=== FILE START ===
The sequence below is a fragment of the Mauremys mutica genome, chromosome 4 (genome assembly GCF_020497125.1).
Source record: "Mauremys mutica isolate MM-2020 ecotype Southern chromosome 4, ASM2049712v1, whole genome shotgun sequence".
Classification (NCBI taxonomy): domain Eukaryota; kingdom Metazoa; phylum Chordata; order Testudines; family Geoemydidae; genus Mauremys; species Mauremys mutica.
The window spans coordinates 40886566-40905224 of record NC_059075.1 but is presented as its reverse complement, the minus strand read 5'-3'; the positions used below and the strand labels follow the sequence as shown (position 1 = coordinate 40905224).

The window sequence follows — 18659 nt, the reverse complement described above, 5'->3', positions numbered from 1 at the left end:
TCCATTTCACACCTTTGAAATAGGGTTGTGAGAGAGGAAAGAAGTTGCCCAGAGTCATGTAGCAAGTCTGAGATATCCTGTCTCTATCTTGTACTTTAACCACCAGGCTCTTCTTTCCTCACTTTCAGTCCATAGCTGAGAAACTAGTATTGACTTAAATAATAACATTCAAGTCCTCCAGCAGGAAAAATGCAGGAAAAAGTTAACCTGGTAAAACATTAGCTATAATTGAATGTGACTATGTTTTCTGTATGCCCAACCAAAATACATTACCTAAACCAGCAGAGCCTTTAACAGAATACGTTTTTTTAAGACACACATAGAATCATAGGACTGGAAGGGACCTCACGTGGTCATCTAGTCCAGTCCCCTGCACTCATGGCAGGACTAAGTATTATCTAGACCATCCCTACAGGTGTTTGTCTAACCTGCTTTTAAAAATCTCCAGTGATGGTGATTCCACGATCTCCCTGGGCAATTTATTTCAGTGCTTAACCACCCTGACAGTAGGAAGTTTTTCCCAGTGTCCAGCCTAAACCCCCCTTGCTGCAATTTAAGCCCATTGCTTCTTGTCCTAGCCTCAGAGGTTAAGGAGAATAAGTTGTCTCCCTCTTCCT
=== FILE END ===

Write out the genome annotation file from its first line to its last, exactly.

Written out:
The sequence below is a fragment of the Mauremys mutica genome, chromosome 4 (genome assembly GCF_020497125.1).
Source record: "Mauremys mutica isolate MM-2020 ecotype Southern chromosome 4, ASM2049712v1, whole genome shotgun sequence".
Classification (NCBI taxonomy): domain Eukaryota; kingdom Metazoa; phylum Chordata; order Testudines; family Geoemydidae; genus Mauremys; species Mauremys mutica.
The window spans coordinates 40886566-40905224 of record NC_059075.1 but is presented as its reverse complement, the minus strand read 5'-3'; the positions used below and the strand labels follow the sequence as shown (position 1 = coordinate 40905224).

The window sequence follows — 18659 nt, the reverse complement described above, 5'->3', positions numbered from 1 at the left end:
TCCATTTCACACCTTTGAAATAGGGTTGTGAGAGAGGAAAGAAGTTGCCCAGAGTCATGTAGCAAGTCTGAGATATCCTGTCTCTATCTTGTACTTTAACCACCAGGCTCTTCTTTCCTCACTTTCAGTCCATAGCTGAGAAACTAGTATTGACTTAAATAATAACATTCAAGTCCTCCAGCAGGAAAAATGCAGGAAAAAGTTAACCTGGTAAAACATTAGCTATAATTGAATGTGACTATGTTTTCTGTATGCCCAACCAAAATACATTACCTAAACCAGCAGAGCCTTTAACAGAATACGTTTTTTTAAGACACACATAGAATCATAGGACTGGAAGGGACCTCACGTGGTCATCTAGTCCAGTCCCCTGCACTCATGGCAGGACTAAGTATTATCTAGACCATCCCTACAGGTGTTTGTCTAACCTGCTTTTAAAAATCTCCAGTGATGGTGATTCCACGATCTCCCTGGGCAATTTATTTCAGTGCTTAACCACCCTGACAGTAGGAAGTTTTTCCCAGTGTCCAGCCTAAACCCCCCTTGCTGCAATTTAAGCCCATTGCTTCTTGTCCTAGCCTCAGAGGTTAAGGAGAATAAGTTGTCTCCCTCTTCCT